New NIL opportunities pay off for Mavericks

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Jul. 31—A few years ago, Jamie Nelson didn't figure that a company would ask a women's hockey player from Minnesota State to promote a product.

But here she is, getting $1,000 to provide content for Snapchat.

"I saw the deal so I applied right away," she said. "It was a great opportunity, and I learned a lot from a Zoom meeting I had with them. Now, I'm using Snapchat to my advantage."

The NCAA recently was forced to allow college athletes the opportunity to market their name, image and likeness, making money that was once would have made them ineligible. Athletes are now allowed to benefit from corporate endorsements and personal appearances, but athletes are still learning how to benefit financially.

That's the role of Opendorse, a company that brings athletes and potential clients together for the purpose of finding NILs. Opendorse monitors activity and reports to the university's compliance office to make sure things are done properly.

Opendorse has tools available to help athletes with the logistics of the transactions, such as saving money or paying taxes. Clients pay a fee, based on the amount of the deal, so that students don't have to pay for any of the services.

According to Bri Cassidy, a spokesperson for Opendorse, Minnesota State is ranked 12th in all NCAA divisions for NIL opportunities, far ahead of other Division II universities.

In more than a year of the partnership with Opendorse, Minnesota State has 321 engagements between athletes and businesses, 66% of which used female athletes. The average transaction value is $61.97, with the highest being $700.

The average value will increase as a few Minnesota State athletes have agreed to a deal with Snapchat that will pay $1,000.

"Every week, I'm checking for any deals," said Nelson, who has more than 1,500 followers on Snapchat. "Right now, in the summer, there's not much going on, but I'll start checking every day or so."

Starting in February, Minnesota State will have the "Maverick Corral," where athletes post their profile and local businesses, donors or fans can list possible income opportunities. Minnesota State will be the first Division II program to have such a marketplace, which is common in Division I.

There are some rules for athletes using the service. They must complete the contract before receiving any compensation, and they must disclose the transaction to university officials.

The athletes can refer to themselves as Mavericks, but there can be no use of the school's logos or trademarks. It's a little trickier for international students, depending on their visa status.

There is no pay-for-play option, and an NIL opportunity can't be used as a recruiting inducement, though Mitch Randall, a sophomore on the Minnesota State football team, said it will become common knowledge that some universities will have more NIL opportunities than others.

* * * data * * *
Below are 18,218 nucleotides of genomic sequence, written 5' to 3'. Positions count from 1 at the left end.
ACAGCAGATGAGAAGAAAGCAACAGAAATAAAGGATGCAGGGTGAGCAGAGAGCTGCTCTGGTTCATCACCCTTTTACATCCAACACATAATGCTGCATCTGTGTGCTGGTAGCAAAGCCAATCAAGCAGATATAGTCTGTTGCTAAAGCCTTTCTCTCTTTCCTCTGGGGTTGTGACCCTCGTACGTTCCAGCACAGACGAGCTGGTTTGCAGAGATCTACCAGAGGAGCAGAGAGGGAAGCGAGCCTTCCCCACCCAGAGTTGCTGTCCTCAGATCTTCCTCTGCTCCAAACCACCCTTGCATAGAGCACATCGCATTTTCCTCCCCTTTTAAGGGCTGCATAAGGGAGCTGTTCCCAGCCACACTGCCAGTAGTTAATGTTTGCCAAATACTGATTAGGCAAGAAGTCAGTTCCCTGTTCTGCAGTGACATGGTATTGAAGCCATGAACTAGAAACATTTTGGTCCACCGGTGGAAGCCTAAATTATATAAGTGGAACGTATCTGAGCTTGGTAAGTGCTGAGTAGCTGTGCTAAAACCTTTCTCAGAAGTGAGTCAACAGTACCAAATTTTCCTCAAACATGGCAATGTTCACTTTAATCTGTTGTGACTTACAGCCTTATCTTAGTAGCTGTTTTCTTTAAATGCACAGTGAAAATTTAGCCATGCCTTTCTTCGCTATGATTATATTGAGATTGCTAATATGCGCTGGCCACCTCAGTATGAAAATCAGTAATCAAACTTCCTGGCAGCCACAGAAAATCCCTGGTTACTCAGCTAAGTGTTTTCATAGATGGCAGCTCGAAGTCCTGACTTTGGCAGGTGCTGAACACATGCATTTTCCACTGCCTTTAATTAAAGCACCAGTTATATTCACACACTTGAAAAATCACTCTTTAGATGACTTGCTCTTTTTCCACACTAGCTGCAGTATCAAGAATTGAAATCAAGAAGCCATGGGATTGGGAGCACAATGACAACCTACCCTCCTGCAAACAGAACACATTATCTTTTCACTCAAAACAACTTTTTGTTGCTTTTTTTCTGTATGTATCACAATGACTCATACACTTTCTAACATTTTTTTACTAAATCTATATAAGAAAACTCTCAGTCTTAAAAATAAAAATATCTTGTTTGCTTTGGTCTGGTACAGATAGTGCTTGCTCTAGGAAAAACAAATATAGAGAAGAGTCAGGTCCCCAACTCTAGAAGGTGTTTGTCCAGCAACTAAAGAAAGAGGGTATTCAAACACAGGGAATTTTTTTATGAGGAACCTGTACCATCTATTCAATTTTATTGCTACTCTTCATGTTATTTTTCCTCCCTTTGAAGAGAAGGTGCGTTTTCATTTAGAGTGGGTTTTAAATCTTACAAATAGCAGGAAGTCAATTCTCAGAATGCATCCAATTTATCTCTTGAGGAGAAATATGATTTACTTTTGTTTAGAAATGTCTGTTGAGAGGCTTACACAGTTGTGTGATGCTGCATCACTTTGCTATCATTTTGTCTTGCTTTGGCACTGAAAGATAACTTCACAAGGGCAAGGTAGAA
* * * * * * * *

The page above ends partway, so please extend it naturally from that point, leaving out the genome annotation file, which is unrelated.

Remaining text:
"That's why it will be important to be at a great institution like MSU and a great community like Mankato," he said. "Everybody wants to go Division I because of the opportunity to make money, but people realize that there is some money to be made at Division II, too. It's another thing that could change how players are recruited."

Randall was cautious when he started to learn about NILs. But he had three deals last year and received between $300-$350 as companies and nonprofits took advantage of his 1,700 followers on Instagram.

"It's a great benefit for athletes," he said. "We work our butts off to get in this position. It's nice to see that the hard work pays off."

In football, MSU has 99 players splitting 36 scholarships, so the athletes can use some income to meet the usual life expenses.

Randall said he enjoyed doing some promotional work for the Muscular Dystrophy Association, for which he received a T-shirt to post a link on his Instagram. He got some cash and product from Tiege Hanley, a skin care company for men, and will receive a 20% commission on future sales generated by his social media activity.

"The only time we can have jobs is in the winter or the summer, so it's nice to be able to make some money during the season," he said.

Nelson agrees that some cash will be nice for the athletes, who still have financial responsibilities, such as tuition, rent, food, utilities and car payments.

"Not everyone is on full scholarships," Nelson said. "People forget that we have to juggle school and jobs, and our practice schedule during the season is brutal. It's nice that we have some of these opportunities."

Follow Chad Courrier on Twitter @ChadCourrier.